John Riddell: Democracy in Lenin's Comintern

How did Communist parties handle issues of internal discipline and democracy in Lenin’s time? The recent intense discussion within the British Socialist Workers’ Party (SWP) and beyond has heard claims that the SWP rests on the traditions of democratic centralism inherited from the Bolsheviks.

John Riddell: Democracy in Lenin's Comintern

Richard Atkinson: Death and the Bedroom Tax

Some extended thoughts about Stephanie Bottrill, the woman who committed suicide because of the bedroom tax.

Richard Atkinson: Death and the Bedroom Tax

Dave Renton: Who Was Blair Peach?

Today marks the 35th anniversary of the killing of Blair Peach by the police. David Renton looks back at Blair Peach’s life as a poet, trade unionist and committed antifascist

Dave Renton: Who Was Blair Peach?

Bunny La Roche: Nasty Little Nigel gets a rude welcome to Kent

Bunny La Roche of RS21 on Nigel Farage's visit to Kent

Bunny La Roche: Nasty Little Nigel gets a rude welcome to Kent

Financial Appeal

We're up and running! An appeal for funds to kickstart the IS Network

Financial Appeal

Tony Clark, Leni Solinger: Letter to the National Committee

On April 19, the N.C suspended us (Tony Clark and Leni Solinger) from all I.S. work apart from teachers work for 6 months. We were permanently excluded from the Sheffield branch. We would like to ask you to support the reopening of the case on the following grounds:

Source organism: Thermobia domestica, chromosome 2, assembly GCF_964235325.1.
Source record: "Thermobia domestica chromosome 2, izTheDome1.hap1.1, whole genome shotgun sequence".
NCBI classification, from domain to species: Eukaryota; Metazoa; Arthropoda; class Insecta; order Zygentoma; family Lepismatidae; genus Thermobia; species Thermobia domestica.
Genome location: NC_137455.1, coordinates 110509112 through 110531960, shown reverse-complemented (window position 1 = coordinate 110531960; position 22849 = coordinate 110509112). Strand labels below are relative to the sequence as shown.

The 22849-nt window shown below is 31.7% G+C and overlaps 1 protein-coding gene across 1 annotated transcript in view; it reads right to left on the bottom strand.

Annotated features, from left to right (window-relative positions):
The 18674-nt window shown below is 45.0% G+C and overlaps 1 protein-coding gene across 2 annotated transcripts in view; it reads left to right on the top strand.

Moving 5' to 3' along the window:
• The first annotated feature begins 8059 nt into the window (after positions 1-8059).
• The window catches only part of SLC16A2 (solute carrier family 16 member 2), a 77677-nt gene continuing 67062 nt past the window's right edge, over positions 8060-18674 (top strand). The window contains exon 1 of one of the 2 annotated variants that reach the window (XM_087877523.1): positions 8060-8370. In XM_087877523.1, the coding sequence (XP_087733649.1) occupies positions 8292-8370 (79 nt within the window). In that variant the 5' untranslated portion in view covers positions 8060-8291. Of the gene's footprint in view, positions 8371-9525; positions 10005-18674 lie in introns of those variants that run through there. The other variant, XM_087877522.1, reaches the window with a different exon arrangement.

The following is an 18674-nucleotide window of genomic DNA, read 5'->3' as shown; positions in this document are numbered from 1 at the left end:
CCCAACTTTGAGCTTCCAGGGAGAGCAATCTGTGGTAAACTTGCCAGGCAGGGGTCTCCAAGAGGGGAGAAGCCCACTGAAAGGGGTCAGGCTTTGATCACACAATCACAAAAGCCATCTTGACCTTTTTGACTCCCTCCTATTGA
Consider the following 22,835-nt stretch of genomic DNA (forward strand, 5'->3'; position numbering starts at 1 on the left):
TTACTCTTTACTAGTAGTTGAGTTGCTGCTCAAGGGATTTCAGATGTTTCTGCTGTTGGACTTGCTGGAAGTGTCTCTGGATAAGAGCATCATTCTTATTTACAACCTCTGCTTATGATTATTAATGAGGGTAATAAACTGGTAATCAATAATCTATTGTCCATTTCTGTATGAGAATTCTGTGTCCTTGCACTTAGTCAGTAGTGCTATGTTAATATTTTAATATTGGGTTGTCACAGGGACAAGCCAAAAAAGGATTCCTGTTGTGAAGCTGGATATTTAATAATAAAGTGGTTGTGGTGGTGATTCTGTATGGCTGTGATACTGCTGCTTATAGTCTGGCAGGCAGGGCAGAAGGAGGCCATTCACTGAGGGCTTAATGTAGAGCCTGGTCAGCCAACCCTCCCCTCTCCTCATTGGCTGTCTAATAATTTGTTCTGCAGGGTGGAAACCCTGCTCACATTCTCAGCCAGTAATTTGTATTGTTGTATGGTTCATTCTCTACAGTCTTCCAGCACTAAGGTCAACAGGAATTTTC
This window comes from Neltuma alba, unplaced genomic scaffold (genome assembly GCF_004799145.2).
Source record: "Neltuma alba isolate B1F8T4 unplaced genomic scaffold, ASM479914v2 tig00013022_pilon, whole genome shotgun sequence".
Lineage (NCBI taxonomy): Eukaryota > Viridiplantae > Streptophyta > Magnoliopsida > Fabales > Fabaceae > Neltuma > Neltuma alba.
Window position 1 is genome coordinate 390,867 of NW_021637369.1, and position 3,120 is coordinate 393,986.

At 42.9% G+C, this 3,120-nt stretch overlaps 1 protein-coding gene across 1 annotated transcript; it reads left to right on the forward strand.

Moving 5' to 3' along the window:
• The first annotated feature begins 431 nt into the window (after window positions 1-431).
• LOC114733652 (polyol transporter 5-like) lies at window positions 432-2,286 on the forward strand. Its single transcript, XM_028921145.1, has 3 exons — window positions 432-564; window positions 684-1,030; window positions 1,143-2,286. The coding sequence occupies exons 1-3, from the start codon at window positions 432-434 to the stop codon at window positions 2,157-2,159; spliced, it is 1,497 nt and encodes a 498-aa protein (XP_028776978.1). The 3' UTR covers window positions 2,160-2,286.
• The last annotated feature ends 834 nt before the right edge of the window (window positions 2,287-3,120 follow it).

1. No specific charges were laid
  2. There was no question of IS discipline being broken.

We felt that the commission was not wholly satisfactory.

  1. Only one of the four lay members was present
  2. We were at no time allowed to hear the case being put by the branch committee, the full-timer or anyone else, as interviews, were always separate.
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Letter from Harry Wicks to IS National Committee (1975)

15 April, 1975

Dear Comrades,

In this brief letter I will not attempt to discuss the political differences that motivated me to campaign against the decisions of the March N.C. There is a time and place for that, which will be used to the full. However, there is one point I wish to commend to the attention of all members of our National Committee. For three years now I.S. has been immersed in organisational changes. Most of those changes have their origin, not in our own experience but in the effort of the leadership to impose the ideas end pattern of the Pollitt Dutt 1922, Commission on to our organisation. If we are frank we must admit leaning rather heavily on that historical document. But In so doing we have overlooked the fact that the proposals contained in the Pollitt Dutt report were designed for a Party of no less than forty or fifty thousand members.

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The Situation in IS (1975)